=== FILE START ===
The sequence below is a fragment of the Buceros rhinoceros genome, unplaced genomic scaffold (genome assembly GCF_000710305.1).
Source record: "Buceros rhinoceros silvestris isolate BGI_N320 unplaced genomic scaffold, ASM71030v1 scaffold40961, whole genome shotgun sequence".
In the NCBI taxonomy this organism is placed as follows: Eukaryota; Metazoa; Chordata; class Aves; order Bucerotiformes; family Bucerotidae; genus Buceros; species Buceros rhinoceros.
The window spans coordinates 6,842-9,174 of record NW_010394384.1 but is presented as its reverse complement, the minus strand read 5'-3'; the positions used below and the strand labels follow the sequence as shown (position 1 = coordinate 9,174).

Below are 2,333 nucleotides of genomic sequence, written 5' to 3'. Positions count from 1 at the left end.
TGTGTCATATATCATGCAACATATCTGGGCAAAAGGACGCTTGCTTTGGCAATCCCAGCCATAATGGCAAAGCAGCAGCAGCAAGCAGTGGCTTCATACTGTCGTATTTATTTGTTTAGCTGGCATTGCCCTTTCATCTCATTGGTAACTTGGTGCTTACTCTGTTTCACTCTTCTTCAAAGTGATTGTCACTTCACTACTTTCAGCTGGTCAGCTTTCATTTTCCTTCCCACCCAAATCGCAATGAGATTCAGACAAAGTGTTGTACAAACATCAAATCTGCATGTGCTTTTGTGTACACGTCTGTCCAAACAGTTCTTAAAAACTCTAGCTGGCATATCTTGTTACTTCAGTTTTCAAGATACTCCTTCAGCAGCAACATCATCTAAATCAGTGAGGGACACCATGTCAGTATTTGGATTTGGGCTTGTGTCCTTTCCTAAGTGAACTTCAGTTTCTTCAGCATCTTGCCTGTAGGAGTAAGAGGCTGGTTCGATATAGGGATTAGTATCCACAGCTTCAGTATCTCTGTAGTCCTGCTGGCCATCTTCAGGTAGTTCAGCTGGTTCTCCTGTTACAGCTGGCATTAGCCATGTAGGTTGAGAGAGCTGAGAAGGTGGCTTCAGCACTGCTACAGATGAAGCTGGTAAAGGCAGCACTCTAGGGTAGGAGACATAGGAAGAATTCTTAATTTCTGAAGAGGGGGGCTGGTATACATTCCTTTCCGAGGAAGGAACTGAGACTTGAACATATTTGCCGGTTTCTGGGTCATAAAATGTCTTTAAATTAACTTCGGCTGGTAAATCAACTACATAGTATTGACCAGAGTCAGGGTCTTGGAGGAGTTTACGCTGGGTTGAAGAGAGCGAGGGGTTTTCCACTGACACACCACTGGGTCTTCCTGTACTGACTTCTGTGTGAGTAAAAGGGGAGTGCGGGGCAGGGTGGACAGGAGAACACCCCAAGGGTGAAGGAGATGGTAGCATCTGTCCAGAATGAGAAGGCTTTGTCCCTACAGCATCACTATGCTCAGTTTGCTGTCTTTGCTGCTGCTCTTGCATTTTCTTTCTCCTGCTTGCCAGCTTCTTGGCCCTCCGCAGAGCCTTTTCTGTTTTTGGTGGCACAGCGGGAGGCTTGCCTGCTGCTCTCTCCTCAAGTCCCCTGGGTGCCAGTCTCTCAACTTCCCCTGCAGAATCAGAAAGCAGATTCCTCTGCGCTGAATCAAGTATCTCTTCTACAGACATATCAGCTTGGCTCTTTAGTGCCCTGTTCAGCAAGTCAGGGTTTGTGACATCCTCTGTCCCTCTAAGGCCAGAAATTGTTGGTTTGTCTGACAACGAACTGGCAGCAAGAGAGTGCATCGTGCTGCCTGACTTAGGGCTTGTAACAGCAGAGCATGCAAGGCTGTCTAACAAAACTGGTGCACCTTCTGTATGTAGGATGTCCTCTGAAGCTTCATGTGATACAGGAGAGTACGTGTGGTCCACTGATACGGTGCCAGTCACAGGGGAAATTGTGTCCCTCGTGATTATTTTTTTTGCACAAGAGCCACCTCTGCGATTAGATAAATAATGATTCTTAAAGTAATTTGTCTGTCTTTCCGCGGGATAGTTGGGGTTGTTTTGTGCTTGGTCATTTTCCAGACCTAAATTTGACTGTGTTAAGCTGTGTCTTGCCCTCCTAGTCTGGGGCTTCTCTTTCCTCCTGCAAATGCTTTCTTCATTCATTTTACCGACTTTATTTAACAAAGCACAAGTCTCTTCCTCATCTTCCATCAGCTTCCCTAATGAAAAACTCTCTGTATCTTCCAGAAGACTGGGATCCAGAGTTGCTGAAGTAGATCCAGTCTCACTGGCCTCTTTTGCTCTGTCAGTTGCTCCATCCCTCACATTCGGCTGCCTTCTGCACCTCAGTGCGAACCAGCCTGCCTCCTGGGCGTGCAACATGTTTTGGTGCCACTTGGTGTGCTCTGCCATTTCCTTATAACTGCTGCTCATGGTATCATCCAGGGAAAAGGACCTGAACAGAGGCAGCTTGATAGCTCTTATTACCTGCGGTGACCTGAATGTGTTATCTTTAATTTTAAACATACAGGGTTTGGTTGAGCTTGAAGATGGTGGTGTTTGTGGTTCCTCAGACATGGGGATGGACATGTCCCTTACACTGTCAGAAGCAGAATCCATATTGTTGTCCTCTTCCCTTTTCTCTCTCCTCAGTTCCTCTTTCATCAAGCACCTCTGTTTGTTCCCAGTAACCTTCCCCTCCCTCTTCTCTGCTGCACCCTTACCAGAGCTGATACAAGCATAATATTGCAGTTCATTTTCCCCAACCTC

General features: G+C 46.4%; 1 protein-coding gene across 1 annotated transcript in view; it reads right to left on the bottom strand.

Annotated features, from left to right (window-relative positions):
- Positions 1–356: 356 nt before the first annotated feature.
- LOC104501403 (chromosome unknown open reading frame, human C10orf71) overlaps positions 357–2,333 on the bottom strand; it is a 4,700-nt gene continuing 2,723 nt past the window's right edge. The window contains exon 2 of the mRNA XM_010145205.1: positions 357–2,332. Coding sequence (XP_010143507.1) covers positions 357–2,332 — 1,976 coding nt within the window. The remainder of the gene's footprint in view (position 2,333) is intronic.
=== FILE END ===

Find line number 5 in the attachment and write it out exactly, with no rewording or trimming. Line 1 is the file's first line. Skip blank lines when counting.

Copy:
Below are 2,333 nucleotides of genomic sequence, written 5' to 3'. Positions count from 1 at the left end.